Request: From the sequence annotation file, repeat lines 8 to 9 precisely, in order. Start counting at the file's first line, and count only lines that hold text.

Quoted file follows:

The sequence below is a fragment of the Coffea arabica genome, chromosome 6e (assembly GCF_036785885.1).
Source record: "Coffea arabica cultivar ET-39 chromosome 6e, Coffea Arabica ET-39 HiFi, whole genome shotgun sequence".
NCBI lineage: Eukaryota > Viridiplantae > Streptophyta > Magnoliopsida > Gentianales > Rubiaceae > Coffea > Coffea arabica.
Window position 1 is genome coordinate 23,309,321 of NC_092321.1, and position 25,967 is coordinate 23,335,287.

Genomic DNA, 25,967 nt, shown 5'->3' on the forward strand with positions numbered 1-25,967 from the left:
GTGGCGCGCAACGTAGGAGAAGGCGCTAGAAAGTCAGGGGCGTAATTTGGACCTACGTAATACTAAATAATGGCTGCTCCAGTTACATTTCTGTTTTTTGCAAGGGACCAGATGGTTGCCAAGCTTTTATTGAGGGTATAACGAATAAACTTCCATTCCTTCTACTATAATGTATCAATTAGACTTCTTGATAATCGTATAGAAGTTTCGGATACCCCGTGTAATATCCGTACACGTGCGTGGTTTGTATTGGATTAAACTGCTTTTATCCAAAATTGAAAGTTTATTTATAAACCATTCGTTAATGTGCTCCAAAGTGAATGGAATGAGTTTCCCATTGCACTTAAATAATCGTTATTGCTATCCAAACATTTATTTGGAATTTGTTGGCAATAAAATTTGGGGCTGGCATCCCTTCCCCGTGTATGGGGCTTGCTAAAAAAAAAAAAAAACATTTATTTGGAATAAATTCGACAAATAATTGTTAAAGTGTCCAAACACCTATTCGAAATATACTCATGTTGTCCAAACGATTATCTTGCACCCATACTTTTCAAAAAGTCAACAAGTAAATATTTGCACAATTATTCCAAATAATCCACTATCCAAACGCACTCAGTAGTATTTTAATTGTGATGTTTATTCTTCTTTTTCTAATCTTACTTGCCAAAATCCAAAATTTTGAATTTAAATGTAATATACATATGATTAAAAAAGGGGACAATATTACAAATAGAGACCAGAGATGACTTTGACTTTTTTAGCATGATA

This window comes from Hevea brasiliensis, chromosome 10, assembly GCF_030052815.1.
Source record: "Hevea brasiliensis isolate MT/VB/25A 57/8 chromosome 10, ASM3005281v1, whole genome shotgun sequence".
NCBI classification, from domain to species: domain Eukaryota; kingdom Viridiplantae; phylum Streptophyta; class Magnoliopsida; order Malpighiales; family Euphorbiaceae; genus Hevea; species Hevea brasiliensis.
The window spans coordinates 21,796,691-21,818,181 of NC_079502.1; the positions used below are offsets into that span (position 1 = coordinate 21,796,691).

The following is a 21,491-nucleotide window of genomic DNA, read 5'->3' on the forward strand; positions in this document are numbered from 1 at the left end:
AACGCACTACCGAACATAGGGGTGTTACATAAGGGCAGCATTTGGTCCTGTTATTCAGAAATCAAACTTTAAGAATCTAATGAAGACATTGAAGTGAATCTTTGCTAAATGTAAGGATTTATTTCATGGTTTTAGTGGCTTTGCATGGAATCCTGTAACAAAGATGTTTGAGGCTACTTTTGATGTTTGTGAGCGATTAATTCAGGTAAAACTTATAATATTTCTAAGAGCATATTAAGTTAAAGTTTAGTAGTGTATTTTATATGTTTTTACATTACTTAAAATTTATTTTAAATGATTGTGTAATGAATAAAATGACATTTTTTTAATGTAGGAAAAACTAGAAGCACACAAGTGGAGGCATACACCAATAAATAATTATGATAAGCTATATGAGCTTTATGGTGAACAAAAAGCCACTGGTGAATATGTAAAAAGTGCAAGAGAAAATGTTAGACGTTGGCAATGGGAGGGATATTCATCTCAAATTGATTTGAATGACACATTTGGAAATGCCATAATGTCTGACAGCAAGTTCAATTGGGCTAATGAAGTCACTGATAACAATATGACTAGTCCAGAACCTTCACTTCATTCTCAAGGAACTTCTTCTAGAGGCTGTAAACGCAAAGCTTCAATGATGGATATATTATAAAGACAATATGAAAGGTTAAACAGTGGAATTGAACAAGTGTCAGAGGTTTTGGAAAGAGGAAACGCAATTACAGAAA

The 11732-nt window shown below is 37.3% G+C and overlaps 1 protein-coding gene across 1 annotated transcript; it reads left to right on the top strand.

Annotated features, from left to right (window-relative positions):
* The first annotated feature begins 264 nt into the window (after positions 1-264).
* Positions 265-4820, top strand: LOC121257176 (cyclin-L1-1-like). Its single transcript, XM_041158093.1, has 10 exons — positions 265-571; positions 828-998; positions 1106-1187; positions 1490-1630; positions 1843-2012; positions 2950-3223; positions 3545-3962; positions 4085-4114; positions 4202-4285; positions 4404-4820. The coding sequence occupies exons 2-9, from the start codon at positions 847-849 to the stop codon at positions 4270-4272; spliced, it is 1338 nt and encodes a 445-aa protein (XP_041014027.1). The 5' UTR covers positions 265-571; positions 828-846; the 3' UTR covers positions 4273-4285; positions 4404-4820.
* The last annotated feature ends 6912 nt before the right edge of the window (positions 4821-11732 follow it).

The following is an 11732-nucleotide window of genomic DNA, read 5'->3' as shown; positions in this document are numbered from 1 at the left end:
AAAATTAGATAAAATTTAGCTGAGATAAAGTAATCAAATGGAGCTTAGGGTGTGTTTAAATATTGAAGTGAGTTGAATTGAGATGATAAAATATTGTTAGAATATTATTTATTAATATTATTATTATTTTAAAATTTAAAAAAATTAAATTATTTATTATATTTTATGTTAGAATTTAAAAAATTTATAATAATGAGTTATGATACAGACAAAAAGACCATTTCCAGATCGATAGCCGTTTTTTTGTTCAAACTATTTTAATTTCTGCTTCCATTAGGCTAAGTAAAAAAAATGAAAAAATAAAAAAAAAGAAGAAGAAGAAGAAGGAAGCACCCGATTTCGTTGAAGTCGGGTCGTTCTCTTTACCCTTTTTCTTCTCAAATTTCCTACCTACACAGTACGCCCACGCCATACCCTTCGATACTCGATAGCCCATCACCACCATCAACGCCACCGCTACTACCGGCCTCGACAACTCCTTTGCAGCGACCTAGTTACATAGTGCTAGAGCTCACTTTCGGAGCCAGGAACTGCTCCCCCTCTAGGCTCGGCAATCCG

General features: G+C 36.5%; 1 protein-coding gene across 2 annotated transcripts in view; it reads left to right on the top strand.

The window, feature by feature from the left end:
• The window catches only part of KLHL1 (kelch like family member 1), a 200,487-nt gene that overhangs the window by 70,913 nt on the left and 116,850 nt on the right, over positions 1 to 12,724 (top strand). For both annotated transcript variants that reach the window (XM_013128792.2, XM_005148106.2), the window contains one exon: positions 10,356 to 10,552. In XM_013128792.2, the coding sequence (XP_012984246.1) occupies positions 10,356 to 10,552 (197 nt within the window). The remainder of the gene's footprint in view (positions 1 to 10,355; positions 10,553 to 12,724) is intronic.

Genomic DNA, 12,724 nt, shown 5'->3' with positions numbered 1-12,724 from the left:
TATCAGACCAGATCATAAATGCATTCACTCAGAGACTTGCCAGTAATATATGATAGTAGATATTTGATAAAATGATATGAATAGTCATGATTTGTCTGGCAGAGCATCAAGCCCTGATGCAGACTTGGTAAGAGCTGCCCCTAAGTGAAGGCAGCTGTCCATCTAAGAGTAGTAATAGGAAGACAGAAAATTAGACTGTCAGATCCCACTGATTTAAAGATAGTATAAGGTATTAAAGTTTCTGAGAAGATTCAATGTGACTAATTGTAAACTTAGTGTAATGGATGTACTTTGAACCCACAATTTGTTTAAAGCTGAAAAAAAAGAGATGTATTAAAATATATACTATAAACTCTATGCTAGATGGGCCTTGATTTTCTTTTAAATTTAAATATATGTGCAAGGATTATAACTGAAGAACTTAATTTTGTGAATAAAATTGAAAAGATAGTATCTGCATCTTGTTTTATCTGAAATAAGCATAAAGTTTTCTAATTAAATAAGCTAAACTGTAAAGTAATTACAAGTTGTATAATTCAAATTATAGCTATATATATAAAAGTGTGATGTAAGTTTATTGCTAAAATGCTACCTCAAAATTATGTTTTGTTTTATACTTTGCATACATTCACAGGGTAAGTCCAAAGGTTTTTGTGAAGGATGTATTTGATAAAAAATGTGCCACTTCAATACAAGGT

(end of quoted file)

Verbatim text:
Source record: "Hevea brasiliensis isolate MT/VB/25A 57/8 chromosome 10, ASM3005281v1, whole genome shotgun sequence".
NCBI classification, from domain to species: domain Eukaryota; kingdom Viridiplantae; phylum Streptophyta; class Magnoliopsida; order Malpighiales; family Euphorbiaceae; genus Hevea; species Hevea brasiliensis.